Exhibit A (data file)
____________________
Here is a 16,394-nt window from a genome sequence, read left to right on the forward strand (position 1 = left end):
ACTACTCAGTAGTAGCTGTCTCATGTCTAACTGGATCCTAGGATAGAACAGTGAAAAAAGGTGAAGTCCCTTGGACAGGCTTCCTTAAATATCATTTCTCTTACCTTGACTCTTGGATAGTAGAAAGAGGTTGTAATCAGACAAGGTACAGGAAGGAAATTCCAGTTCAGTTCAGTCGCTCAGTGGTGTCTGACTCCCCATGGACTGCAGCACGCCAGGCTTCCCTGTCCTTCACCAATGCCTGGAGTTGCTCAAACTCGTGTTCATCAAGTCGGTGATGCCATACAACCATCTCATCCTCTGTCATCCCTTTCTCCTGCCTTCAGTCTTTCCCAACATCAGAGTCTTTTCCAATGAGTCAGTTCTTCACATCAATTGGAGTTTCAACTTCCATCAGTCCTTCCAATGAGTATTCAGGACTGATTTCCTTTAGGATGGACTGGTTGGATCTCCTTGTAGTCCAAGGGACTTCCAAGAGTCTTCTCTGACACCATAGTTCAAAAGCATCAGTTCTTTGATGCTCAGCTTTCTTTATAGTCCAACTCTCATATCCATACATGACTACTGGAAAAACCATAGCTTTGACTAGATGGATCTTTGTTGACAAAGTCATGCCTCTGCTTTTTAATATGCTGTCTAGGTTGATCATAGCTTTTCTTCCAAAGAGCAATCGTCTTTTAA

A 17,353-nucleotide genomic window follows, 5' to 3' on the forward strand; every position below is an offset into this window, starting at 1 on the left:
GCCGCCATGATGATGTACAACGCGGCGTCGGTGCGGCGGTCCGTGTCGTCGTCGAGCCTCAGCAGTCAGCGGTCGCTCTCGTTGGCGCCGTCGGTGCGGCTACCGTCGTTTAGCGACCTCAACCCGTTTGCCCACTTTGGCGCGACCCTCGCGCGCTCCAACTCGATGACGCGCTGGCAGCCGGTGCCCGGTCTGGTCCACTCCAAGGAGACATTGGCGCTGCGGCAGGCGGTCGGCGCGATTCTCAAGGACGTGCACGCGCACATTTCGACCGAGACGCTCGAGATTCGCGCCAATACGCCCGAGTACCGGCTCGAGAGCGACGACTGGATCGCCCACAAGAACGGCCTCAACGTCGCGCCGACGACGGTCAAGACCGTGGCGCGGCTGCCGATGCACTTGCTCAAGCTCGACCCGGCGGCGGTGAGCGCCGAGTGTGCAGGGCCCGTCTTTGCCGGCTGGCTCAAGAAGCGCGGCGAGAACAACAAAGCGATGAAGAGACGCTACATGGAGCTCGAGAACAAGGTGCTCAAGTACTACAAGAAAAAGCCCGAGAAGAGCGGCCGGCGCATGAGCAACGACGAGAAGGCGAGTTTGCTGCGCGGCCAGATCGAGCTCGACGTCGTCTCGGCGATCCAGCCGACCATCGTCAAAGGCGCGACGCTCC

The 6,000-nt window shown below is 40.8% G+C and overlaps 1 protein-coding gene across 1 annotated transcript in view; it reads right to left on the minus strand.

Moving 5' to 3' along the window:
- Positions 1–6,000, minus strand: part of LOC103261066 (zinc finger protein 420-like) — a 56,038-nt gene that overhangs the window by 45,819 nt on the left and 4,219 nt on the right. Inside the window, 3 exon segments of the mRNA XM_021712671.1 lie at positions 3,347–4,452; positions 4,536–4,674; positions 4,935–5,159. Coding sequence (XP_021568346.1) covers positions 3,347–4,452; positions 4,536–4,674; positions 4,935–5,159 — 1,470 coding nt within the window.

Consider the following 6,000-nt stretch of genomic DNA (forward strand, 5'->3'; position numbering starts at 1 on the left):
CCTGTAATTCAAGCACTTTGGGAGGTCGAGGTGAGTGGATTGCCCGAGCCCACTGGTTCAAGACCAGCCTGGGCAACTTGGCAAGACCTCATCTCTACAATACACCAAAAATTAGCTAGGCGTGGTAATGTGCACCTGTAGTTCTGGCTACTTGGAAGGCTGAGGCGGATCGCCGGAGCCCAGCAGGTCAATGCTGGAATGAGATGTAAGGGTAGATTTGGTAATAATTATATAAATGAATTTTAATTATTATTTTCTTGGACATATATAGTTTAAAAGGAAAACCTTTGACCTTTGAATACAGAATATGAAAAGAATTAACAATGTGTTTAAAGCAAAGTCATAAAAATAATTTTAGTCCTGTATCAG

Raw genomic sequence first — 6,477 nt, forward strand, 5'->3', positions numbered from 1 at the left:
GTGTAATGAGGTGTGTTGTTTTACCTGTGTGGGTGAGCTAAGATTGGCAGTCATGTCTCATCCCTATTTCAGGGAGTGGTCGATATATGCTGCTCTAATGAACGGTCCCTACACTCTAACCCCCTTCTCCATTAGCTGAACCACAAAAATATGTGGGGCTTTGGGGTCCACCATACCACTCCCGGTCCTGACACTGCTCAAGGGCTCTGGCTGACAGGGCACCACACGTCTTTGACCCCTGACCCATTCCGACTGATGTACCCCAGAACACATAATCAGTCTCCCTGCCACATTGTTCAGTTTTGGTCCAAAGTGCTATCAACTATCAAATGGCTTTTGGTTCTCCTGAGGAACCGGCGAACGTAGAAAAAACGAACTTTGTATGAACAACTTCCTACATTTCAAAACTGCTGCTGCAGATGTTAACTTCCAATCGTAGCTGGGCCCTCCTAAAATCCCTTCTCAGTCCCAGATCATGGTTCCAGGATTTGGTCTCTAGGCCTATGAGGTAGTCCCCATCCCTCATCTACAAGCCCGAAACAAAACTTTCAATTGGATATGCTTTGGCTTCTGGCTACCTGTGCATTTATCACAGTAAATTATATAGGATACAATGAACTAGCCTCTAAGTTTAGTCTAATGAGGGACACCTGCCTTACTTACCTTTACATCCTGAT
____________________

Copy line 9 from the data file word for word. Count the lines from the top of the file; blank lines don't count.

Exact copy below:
CCTGTAATTCAAGCACTTTGGGAGGTCGAGGTGAGTGGATTGCCCGAGCCCACTGGTTCAAGACCAGCCTGGGCAACTTGGCAAGACCTCATCTCTACAATACACCAAAAATTAGCTAGGCGTGGTAATGTGCACCTGTAGTTCTGGCTACTTGGAAGGCTGAGGCGGATCGCCGGAGCCCAGCAGGTCAATGCTGGAATGAGATGTAAGGGTAGATTTGGTAATAATTATATAAATGAATTTTAATTATTATTTTCTTGGACATATATAGTTTAAAAGGAAAACCTTTGACCTTTGAATACAGAATATGAAAAGAATTAACAATGTGTTTAAAGCAAAGTCATAAAAATAATTTTAGTCCTGTATCAG